Dallas Morning News, "Gay Rights Group Visits the Potter’s House"

Gay rights group visits the Potter’s House

Saturday, May 24, 2008
By Sam Hodges

Dallas megachurch the Potter’s House had the welcome mat in place last Sunday for a visiting gay rights delegation but didn’t give ground on such issues as gay marriage.

"We were treated very well," said Jeff Lutes, executive director of Soulforce, a national group that pushes for full inclusion of gay people in churches.

"I think it was an important first step."

Soulforce and three other groups with a gay rights focus have had members visiting prominent megachurches, including Joel Osteen’s Lakewood Church in Houston, in a campaign called the American Family Outing.

A 30-person contingent, consisting in part of gay couples with children, attended the 11 a.m. service at the Potter’s House, a 30,000-member congregation.

"They seated us on the third row, and there were no questions or issues around the fact that some of us were clearly couples," said Deneen Robinson, an elder in Living Faith Covenant Church, a predominantly black church in Dallas that is "welcoming and affirming" to gay people.

After the service, some of the visitors met with staff of the Potter’s House. Bishop T.D. Jakes, the well-known founder and pastor of the church, was recovering from back surgery and did not attend. But he did call Mr. Lutes.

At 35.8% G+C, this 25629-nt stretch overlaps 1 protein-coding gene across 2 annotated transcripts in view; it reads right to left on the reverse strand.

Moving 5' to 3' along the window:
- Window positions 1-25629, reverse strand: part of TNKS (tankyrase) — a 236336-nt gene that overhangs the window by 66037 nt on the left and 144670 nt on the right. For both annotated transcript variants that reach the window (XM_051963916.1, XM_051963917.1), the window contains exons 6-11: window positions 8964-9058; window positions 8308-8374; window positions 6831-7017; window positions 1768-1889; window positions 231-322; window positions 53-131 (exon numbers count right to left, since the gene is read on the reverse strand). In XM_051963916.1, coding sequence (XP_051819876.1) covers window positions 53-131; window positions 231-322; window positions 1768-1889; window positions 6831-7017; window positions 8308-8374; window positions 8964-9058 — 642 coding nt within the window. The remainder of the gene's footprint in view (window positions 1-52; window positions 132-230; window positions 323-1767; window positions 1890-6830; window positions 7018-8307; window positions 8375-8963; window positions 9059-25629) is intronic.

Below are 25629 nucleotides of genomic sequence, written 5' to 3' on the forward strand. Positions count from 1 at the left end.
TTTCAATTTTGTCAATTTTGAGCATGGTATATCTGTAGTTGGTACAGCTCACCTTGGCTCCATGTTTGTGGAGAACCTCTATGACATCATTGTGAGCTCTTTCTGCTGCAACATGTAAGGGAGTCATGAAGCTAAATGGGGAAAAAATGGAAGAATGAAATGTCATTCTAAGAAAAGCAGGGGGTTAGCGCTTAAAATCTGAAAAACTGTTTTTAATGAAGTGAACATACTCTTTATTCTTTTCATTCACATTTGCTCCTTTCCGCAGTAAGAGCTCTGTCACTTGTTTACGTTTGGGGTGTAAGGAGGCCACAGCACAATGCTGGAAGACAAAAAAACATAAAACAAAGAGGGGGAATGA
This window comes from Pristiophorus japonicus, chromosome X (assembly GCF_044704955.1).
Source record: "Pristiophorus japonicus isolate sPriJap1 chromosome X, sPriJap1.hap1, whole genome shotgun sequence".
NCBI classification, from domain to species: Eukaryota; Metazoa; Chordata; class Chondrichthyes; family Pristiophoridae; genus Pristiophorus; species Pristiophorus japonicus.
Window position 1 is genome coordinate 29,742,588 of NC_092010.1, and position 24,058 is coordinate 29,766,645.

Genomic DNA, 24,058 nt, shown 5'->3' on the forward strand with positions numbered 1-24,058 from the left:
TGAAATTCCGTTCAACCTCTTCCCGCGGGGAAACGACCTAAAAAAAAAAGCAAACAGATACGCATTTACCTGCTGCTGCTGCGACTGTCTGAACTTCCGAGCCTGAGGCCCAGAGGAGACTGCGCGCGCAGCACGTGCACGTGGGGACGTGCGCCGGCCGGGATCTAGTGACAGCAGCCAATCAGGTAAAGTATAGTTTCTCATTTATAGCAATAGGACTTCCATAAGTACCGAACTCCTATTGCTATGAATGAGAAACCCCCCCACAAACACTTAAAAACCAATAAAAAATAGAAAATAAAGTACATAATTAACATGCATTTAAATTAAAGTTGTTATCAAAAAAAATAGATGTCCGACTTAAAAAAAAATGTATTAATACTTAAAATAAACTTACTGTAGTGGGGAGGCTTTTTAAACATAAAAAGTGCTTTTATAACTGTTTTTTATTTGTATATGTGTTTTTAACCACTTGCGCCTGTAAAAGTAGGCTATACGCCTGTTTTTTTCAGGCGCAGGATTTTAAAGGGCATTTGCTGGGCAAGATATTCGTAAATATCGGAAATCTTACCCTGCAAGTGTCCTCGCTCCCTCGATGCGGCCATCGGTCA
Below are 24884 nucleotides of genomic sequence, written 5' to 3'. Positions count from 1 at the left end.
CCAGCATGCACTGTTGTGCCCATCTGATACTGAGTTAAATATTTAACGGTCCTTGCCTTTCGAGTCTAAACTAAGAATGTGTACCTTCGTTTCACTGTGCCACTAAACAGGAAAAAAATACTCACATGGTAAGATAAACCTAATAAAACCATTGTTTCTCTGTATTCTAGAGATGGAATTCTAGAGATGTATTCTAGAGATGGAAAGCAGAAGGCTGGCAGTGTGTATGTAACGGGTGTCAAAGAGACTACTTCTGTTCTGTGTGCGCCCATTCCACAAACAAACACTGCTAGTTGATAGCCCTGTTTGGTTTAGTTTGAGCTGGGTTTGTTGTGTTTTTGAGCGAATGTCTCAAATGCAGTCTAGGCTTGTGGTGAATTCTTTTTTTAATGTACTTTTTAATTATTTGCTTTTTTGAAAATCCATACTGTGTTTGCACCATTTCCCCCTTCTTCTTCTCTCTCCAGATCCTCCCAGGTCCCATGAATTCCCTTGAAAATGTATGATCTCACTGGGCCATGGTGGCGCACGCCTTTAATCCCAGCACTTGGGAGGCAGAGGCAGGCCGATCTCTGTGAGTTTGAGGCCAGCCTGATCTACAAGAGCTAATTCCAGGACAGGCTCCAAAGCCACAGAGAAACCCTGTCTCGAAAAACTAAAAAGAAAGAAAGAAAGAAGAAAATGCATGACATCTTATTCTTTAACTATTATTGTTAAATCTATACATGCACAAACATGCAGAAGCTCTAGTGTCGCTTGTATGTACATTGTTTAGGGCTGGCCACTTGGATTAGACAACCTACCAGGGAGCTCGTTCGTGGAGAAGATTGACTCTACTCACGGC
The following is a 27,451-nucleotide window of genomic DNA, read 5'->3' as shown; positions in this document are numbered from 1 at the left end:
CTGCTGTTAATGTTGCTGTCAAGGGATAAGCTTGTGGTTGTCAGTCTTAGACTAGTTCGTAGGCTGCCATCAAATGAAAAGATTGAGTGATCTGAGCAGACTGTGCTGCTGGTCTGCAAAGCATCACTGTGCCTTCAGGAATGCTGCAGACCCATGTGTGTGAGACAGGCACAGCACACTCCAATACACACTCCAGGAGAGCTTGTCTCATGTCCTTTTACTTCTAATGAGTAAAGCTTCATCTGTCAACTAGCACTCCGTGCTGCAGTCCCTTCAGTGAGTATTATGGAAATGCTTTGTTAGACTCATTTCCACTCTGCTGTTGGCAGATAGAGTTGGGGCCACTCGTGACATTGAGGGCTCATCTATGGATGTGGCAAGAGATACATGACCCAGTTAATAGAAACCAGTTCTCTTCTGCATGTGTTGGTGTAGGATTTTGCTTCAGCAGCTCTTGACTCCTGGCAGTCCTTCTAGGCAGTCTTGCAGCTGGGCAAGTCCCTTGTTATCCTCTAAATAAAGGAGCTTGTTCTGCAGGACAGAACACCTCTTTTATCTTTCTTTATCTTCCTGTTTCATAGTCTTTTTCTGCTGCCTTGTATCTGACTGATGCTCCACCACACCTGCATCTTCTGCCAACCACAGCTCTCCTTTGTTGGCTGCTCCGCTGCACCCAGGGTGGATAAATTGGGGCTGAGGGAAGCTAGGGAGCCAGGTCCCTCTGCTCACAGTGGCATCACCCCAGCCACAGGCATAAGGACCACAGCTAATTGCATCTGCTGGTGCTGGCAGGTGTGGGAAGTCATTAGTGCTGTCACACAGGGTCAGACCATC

"Bishop Jakes responded favorably to our request for ongoing conversation," Mr. Lutes said.

Both sides agree that they have differences, including on gay marriage.

"Our theology is based on the Bible, and in the Bible it states that a union is between a man and woman," said Curtis Coats III, a spokesman for the Potter’s House.

Mr. Coats and Mr. Lutes said the visitors and church staff found common ground on such issues as the importance of HIV testing, something Bishop Jakes has promoted as part of an extensive outreach ministry.

Shayne Lee, a Tulane University sociologist, said Bishop Jakes’ pragmatism was clear in how the meeting was handled.

"It does show on his part a willingness to engage with people who are different, and, strategically, to keep that dialogue low key," said Dr. Lee, author of the book T.D. Jakes: America’s New Preacher.